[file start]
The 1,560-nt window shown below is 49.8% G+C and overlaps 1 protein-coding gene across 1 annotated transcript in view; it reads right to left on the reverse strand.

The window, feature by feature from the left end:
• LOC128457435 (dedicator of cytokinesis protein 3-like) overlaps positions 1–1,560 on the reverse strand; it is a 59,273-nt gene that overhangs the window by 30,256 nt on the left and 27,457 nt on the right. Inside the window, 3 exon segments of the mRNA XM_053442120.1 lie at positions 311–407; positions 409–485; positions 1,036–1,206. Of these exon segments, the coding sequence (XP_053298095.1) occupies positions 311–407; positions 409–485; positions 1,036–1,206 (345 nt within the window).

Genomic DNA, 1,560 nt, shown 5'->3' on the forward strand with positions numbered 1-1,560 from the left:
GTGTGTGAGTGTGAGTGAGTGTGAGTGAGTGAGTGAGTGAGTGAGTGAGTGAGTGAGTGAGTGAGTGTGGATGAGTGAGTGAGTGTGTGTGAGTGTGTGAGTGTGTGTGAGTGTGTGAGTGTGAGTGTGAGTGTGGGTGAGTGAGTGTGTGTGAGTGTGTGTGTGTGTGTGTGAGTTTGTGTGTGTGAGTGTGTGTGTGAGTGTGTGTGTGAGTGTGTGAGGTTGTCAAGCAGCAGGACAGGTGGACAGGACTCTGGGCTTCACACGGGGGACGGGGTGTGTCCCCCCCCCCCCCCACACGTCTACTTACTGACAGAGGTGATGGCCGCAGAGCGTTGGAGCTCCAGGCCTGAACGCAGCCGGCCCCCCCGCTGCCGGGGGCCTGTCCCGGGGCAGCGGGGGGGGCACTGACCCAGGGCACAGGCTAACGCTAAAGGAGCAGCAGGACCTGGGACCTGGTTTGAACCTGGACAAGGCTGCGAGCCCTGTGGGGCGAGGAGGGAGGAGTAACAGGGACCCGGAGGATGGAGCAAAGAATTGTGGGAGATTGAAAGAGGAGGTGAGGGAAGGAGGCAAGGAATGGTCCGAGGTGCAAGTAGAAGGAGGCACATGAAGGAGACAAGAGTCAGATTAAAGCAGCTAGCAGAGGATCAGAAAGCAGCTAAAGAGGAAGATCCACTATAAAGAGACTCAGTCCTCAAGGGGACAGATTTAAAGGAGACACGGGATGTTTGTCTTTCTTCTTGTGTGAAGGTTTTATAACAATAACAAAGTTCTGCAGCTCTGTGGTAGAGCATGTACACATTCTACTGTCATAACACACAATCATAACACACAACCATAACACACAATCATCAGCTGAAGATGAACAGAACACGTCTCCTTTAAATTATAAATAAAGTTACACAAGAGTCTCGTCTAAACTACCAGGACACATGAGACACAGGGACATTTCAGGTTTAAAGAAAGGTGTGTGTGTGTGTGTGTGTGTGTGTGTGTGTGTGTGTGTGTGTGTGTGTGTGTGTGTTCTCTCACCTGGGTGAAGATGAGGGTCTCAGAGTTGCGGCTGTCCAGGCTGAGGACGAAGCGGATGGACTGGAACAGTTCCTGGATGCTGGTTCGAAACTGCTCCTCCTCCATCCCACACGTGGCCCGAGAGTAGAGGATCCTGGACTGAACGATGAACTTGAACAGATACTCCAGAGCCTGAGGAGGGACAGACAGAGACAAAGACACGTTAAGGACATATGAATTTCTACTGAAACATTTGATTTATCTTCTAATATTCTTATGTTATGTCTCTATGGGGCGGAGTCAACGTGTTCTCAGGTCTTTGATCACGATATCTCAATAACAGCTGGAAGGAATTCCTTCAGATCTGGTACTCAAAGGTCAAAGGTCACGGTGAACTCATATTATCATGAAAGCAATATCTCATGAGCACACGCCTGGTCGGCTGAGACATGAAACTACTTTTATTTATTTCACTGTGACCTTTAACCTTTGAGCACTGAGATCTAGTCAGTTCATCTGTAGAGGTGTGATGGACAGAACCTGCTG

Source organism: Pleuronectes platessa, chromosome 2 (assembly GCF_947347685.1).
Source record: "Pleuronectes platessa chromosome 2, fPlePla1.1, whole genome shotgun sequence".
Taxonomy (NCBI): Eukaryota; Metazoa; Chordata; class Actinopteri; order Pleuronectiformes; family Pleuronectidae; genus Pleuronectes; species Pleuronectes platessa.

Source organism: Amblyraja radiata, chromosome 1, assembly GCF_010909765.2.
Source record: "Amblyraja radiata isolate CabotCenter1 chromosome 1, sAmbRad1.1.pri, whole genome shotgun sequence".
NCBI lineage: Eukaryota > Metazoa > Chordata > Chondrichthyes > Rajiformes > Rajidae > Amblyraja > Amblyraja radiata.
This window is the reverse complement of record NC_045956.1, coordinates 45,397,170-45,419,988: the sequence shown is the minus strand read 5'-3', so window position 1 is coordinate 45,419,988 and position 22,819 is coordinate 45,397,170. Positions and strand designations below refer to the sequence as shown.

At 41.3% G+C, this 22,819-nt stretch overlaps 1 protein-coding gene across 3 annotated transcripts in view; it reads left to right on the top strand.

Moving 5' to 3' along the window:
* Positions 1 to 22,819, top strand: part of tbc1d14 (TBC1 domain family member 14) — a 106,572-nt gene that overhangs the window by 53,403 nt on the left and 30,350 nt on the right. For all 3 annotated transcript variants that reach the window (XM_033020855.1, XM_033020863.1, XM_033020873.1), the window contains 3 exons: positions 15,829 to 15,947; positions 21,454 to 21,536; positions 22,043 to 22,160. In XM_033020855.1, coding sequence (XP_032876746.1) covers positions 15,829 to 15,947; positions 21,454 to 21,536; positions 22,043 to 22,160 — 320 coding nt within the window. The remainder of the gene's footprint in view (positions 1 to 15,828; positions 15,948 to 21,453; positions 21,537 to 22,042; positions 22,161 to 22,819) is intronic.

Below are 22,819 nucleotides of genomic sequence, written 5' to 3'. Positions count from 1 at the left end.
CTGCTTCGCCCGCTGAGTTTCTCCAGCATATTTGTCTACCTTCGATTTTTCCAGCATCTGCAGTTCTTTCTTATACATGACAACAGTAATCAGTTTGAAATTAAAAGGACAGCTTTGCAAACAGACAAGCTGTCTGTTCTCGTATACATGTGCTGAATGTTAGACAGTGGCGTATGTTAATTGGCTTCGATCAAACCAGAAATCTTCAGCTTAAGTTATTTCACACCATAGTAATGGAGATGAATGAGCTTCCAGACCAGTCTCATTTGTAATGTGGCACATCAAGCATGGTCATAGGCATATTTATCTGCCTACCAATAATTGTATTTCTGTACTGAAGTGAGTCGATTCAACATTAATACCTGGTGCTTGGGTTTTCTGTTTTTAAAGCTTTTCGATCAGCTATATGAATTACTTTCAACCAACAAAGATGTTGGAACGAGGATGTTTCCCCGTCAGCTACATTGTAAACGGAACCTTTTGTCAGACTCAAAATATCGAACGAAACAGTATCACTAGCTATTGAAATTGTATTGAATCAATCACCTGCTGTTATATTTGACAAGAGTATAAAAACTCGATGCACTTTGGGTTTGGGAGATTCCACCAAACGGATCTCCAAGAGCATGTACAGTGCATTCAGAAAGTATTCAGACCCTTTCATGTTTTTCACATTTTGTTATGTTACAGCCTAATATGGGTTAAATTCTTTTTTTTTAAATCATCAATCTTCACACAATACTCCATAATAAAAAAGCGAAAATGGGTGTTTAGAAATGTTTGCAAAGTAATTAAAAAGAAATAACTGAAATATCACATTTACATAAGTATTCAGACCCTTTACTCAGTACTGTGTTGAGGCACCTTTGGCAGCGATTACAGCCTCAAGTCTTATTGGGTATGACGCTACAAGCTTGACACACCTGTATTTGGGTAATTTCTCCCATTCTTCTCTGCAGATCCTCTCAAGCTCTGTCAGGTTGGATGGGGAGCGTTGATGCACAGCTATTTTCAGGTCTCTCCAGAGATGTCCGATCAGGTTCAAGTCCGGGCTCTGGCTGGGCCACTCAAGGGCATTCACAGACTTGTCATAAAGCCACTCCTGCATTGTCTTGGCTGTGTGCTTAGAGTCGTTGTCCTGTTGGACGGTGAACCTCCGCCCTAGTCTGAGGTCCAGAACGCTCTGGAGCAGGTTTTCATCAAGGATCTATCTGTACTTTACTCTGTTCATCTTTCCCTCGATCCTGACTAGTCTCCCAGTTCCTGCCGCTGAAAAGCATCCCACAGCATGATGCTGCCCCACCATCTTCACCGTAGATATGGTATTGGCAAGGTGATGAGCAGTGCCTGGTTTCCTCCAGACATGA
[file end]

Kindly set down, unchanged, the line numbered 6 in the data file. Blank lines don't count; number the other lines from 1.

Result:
Source organism: Pleuronectes platessa, chromosome 2 (assembly GCF_947347685.1).